By: David Shifrin, PhD
Life Science Consultant and Freelance Writer
The European Society of Human Genetics (ESHG) and the American Society of Human Genetics (ASHG) have released new recommendations for prenatal testing. At the center of the discussion and recommendations is the use of non-invasive prenatal testing (NIPT) as a complement or alternative to procedures such as amniocentesis. The work was published on March 18 in the European Journal of Human Genetics in a paper titled “Non-invasive prenatal testing for aneuploidy and beyond: challenges of responsible innovation in prenatal screening.”
For the most part, particularly in this paper, NIPT refers to sequencing cell-free (i.e. “free-floating,” not contained within an intact nucleus) fetal DNA isolated from maternal plasma. In the case of this discussion, the testing looks for fetal aneuploidy. Specifically, NIPT can be employed to look for trisomy 21 (Down syndrome), 18 (Edwards’ syndrome) and 13 (Patau syndrome).
While amniocentesis is quite safe, there are still risks associated with the procedure. Risks associated with NIPT, in contrast, are negligible. At the same time, there are concerns about occasional false results returned from NIPT. For this reason, it has not become the primary first-tier test for expectant mothers. However, the authors point out, NIPT is now often offered as an option for women with greater risk factors. Use in high-risk populations has begun to trickle down, and NIPT is being offered to women at lower risk for fetal aneuploidy in some facilities.
Traditional prenatal screening has included a combined first-trimester screening (cFTS, which is made up of several non-invasive tests) followed by amniocentesis if a risk cutoff is reached. With this background, the authors point to three ways in which NIPT may be incorporated: 1) subsequent to cFTS in at-risk women based on current cutoffs, 2) instead of cFTS, and 3) subsequent to cFTS with a lower cutoff. Like most situations where a new technology is being introduced into a workflow, each of these three scenarios is limited in some way by questions about the effectiveness and cost of NIPT.
There are other concerns, as well. Worry caused by a false positive, the rate of which is likely to increase slightly, is one. Additionally, the authors express concern that increasing use of NIPT could lead to its “routinisation,” where women assume it’s just part of the process and therefore don’t make informed decisions about declining the screen. “However, the screening would still have the same consequences in case of a positive final diagnosis. Preparing women for this would require giving all relevant information to all of them already at the pre-screening stage, whereas the present two-step approach (ideally) allows for further moments of (additional) information and reflection for those with a positive initial screen.” A last concern is that increased use of NIPT could potentially reduce the discovery of “clinically relevant conditions that the screening may bring to light.” If NIPT is targeted only to trisomy 13, 18, and 21, other rare aneuplodies that may have otherwise been discovered will likely remain hidden. In other cases, the opposite issue may arise where additional unexpected findings may be discovered. This can lead to additional emotional burden and difficult decisions regarding followup testing.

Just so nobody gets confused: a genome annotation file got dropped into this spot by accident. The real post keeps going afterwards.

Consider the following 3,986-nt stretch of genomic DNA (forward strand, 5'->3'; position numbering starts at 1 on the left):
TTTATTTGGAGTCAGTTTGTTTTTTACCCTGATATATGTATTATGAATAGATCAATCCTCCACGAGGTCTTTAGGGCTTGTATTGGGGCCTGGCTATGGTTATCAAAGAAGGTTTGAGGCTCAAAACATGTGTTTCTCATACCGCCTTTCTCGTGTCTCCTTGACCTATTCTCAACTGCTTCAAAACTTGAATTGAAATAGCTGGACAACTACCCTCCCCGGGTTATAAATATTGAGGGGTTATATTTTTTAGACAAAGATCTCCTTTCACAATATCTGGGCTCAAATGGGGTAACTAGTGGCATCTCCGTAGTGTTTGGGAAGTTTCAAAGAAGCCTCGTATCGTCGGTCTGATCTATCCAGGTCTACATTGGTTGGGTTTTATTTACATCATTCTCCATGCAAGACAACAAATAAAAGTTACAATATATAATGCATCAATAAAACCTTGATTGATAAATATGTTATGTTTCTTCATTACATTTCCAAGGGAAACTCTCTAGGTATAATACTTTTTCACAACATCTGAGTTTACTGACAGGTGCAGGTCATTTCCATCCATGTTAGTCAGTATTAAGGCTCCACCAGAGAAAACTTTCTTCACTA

With these (and other) issues as background, the authors state that the primary goal is to create a system that best allows for informed and autonomous decision making:
“In order to avoid these ethical pitfalls, relevant policy documents stress that prenatal screening for fetal abnormalities is aimed, not at preventing the birth of children with specific abnormalities, but at enabling autonomous reproductive choices by pregnant women and their partners. This may need to be qualified as referring to meaningful choices related to serious health problems, as maximizing reproductive autonomy as such cannot possibly be a justified public health aim.”
The challenge will continue, as NIPT expands to detect additional abnormalities and becomes less expensive. Therefore, ASHG and ESHG included ten recommendations for NIPT. These include the need to recommend follow up testing after a positive NIPT result, the importance of maintaining “standards for pretest information and counseling” in the face of more effective screening, and informing women/couples about the possibility of finding additional abnormalities before the test is performed. Similarly, providers should be careful about combining too many prenatal genetic screens to avoid confusion and “sending mixed messages” about what is being done and what potential outcomes could be.
In light of those last two points (which encompass recommendations 3 and 5), it is important to note recommendation 4. Even though additional findings may be unavoidable, “Expanding NIPT-based prenatal screening to also report on sex chromosomal abnormalities and microdeletions not only raises ethical concerns related to information and counseling challenges but also risks reversing the important reduction in invasive testing achieved with implementation of NIPT for aneuploidy, and is therefore currently not recommended.”
Most of the remaining recommendations deal with the need to keep debate open and study the issues further as prenatal genetic screening technology advances. This will be critical to maintaining an effective and widely acceptable screening process in the face of an issue fraught with such ethical and medical challenges.